Quantum information science is a young field, its underpinnings still being laid by a large number of researchers [see "Rules for a Complex Quantum World," by Michael A. Nielsen; Scientific American, November 2002]. Classical information science, by contrast, sprang forth about 50 years ago, from the work of one remarkable man: Claude E. Shannon. In a landmark paper written at Bell Labs in 1948, Shannon defined in mathematical terms what information is and how it can be transmitted in the face of noise. What had been viewed as quite distinct modes of communication--the telegraph, telephone, radio and television--were unified in a single framework.
Shannon was born in 1916 in Petoskey, Michigan, the son of a judge and a teacher. Among other inventive endeavors, as a youth he built a telegraph from his house to a friend's out of fencing wire. He graduated from the University of Michigan with degrees in electrical engineering and mathematics in 1936 and went to M.I.T., where he worked under computer pioneer Vannevar Bush on an analog computer called the differential analyzer.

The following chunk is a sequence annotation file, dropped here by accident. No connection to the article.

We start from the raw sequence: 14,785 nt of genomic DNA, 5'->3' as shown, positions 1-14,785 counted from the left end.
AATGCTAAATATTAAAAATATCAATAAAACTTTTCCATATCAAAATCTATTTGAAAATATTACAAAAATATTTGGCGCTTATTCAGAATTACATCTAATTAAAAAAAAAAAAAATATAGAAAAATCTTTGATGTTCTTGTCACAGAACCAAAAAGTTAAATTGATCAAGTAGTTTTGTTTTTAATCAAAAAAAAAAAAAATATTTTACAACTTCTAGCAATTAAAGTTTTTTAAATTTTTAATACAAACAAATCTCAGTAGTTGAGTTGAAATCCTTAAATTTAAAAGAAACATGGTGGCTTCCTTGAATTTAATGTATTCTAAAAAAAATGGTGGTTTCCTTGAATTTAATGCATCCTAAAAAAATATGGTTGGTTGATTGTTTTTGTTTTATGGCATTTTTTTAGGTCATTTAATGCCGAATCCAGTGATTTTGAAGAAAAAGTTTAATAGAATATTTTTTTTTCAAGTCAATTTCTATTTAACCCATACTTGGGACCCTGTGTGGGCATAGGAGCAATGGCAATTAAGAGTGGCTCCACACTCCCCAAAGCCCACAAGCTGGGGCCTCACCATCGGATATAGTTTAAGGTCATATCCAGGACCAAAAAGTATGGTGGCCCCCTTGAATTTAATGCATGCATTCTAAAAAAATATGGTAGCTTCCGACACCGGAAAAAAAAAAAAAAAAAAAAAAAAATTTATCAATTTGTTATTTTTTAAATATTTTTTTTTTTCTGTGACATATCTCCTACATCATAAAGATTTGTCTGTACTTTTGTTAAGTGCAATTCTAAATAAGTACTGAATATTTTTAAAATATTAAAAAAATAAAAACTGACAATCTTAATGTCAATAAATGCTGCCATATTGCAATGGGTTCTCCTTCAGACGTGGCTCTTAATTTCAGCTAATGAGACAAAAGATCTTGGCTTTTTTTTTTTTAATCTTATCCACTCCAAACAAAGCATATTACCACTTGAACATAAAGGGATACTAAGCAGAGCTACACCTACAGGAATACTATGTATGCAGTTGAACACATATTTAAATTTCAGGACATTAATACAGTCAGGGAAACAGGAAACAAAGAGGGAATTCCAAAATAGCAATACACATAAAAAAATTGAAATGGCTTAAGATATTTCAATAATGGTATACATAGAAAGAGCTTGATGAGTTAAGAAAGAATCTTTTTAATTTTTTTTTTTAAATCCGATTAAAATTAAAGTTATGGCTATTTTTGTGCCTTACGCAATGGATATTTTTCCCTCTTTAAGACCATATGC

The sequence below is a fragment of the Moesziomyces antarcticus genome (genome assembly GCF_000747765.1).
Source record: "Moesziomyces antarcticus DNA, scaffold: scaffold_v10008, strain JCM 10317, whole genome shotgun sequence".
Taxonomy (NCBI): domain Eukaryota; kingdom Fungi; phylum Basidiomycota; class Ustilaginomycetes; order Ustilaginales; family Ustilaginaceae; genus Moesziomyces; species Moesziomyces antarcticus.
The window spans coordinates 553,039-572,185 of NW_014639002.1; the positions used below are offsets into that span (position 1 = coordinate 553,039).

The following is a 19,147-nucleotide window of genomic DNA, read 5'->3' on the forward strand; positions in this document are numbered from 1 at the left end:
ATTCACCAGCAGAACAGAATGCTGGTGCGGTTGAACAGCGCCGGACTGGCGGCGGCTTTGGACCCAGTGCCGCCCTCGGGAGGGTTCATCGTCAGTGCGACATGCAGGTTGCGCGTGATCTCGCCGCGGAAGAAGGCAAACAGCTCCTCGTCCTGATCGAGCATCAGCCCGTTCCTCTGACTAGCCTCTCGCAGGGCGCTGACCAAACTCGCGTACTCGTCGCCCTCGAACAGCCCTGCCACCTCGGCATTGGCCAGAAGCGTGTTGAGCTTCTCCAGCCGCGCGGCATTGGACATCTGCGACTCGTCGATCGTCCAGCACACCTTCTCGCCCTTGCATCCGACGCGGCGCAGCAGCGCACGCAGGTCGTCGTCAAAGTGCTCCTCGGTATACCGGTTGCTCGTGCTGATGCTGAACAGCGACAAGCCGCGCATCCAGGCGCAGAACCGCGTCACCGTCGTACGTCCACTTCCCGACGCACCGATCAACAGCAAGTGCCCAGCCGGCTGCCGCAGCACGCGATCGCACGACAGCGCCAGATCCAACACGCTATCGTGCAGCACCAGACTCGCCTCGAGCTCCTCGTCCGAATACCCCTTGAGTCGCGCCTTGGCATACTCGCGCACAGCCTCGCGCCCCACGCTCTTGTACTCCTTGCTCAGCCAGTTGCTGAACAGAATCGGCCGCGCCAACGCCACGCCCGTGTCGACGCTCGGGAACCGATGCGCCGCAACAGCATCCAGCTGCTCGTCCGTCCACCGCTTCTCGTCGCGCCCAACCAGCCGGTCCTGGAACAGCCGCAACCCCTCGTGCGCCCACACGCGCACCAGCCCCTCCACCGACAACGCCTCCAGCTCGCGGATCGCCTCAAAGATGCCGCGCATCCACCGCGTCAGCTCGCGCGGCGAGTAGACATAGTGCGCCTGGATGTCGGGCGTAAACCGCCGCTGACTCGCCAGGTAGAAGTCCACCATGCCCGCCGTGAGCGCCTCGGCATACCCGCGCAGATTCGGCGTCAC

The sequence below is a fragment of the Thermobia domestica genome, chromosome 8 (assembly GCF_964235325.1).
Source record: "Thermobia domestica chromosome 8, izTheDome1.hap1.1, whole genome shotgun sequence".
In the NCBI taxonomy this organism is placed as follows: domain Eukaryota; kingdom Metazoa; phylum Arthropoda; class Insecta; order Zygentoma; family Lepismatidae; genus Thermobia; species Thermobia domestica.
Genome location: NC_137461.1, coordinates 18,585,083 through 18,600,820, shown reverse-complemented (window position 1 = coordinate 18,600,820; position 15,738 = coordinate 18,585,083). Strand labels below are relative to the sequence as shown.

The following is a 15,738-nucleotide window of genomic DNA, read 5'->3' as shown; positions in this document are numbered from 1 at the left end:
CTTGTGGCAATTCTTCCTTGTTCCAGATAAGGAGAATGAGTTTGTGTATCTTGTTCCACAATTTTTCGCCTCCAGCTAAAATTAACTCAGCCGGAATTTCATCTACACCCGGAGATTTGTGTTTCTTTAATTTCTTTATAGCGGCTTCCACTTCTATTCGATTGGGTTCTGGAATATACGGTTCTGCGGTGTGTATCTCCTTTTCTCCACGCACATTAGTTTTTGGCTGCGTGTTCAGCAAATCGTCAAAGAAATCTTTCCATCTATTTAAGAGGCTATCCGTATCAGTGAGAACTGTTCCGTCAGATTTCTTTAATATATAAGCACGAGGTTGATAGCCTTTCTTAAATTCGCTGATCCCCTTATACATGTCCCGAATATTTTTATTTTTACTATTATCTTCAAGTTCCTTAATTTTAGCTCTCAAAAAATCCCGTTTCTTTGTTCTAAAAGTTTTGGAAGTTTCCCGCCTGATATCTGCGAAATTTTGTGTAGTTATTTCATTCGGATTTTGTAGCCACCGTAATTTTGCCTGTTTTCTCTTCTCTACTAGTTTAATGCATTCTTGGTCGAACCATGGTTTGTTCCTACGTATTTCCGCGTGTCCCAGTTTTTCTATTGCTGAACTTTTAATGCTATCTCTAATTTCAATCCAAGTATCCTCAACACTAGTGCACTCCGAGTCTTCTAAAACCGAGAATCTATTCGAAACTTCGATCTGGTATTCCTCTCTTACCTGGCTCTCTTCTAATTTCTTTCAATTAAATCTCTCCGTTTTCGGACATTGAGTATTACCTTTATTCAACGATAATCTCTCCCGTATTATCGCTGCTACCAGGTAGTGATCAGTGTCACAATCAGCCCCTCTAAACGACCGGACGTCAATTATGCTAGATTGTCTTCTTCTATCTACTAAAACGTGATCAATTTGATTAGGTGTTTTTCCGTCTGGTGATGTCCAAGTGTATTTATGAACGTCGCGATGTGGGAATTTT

Shannon's M.I.T. master's thesis in electrical engineering has been called the most important of the 20th century: in it the 22-year-old Shannon showed how the logical algebra of 19th-century mathematician George Boole could be implemented using electronic circuits of relays and switches. This most fundamental feature of digital computers' design--the representation of "true" and "false" and "0" and "1" as open or closed switches, and the use of electronic logic gates to make decisions and to carry out arithmetic--can be traced back to the insights in Shannon's thesis.